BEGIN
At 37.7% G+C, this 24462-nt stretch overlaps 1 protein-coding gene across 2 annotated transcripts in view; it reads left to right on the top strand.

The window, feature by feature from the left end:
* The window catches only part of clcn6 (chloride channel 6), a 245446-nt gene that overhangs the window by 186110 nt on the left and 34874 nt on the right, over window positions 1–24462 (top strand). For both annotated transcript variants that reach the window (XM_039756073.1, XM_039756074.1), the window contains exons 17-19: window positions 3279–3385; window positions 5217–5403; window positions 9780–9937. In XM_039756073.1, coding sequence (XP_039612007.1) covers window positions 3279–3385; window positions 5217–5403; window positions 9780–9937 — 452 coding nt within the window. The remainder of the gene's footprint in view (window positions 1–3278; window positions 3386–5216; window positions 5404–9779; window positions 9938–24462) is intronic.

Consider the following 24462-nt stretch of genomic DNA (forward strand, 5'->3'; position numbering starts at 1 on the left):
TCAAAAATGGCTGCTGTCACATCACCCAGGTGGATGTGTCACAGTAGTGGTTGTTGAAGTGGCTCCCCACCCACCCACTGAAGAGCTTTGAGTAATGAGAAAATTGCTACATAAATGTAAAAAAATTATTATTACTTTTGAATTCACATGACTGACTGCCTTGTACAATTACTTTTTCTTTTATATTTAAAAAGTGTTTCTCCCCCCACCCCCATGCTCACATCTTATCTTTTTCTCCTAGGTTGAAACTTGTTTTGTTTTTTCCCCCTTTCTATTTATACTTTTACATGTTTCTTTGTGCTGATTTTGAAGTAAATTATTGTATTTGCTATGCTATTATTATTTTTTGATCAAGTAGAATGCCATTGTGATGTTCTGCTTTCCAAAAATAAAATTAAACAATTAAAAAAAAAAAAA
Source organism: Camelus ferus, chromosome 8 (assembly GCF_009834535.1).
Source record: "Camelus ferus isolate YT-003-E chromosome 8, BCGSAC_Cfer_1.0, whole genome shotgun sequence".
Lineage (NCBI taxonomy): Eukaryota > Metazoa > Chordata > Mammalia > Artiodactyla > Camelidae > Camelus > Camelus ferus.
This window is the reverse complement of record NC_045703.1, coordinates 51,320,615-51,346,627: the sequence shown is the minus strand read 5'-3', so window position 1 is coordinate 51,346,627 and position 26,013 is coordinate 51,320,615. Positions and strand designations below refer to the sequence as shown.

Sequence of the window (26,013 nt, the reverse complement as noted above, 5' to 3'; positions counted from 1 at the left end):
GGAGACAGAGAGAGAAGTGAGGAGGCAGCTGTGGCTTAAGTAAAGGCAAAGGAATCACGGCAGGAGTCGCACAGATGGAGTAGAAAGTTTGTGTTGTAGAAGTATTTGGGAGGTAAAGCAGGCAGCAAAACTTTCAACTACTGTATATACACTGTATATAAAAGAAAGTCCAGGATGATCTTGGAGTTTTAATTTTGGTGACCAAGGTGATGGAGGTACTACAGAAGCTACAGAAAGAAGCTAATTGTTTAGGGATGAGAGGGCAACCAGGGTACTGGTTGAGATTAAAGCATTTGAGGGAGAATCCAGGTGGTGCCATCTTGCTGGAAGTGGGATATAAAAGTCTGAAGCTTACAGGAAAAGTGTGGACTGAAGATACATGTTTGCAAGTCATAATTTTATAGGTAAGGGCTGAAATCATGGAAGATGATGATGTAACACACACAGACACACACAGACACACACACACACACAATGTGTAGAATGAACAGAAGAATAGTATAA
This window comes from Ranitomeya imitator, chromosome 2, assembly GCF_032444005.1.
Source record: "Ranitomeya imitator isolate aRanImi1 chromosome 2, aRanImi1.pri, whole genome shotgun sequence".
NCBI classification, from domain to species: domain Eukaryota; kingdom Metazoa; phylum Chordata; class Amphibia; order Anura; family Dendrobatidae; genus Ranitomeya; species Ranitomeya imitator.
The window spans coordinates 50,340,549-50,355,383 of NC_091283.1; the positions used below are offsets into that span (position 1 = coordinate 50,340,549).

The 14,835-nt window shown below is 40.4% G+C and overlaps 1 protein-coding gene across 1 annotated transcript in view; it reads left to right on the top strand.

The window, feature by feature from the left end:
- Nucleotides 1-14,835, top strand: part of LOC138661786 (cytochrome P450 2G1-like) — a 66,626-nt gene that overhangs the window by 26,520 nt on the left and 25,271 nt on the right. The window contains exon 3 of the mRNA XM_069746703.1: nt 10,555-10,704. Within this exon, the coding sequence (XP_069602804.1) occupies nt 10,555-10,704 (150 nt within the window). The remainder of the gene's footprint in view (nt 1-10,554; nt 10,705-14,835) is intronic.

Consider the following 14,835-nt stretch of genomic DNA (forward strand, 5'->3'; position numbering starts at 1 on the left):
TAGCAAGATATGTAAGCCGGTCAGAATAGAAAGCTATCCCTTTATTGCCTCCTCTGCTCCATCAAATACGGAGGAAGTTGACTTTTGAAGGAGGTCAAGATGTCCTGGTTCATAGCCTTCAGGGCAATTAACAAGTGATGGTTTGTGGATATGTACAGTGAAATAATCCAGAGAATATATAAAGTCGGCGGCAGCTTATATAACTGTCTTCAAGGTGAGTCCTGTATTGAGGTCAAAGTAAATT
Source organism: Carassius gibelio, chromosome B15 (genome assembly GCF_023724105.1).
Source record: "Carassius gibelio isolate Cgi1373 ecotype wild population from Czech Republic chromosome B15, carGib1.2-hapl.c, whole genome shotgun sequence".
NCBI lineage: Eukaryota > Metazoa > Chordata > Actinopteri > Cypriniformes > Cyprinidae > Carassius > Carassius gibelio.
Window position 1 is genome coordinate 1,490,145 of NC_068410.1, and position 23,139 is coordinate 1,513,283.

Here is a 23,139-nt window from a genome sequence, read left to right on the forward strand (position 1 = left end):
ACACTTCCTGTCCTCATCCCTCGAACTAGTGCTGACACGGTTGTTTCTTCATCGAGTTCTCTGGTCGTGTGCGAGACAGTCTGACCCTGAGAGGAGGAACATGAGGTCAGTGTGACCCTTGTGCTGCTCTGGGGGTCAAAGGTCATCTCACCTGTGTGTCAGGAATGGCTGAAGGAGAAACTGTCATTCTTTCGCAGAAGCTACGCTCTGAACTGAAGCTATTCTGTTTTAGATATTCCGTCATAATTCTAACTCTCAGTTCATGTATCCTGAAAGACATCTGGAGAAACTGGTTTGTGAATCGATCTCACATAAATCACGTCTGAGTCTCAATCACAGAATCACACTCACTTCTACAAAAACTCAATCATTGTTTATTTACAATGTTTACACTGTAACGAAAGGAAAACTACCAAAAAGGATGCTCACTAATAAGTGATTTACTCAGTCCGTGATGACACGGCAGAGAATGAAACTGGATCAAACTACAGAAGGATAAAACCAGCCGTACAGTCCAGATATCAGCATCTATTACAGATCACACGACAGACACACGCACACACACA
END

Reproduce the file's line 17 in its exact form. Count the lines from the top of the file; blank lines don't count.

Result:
The window, feature by feature from the left end: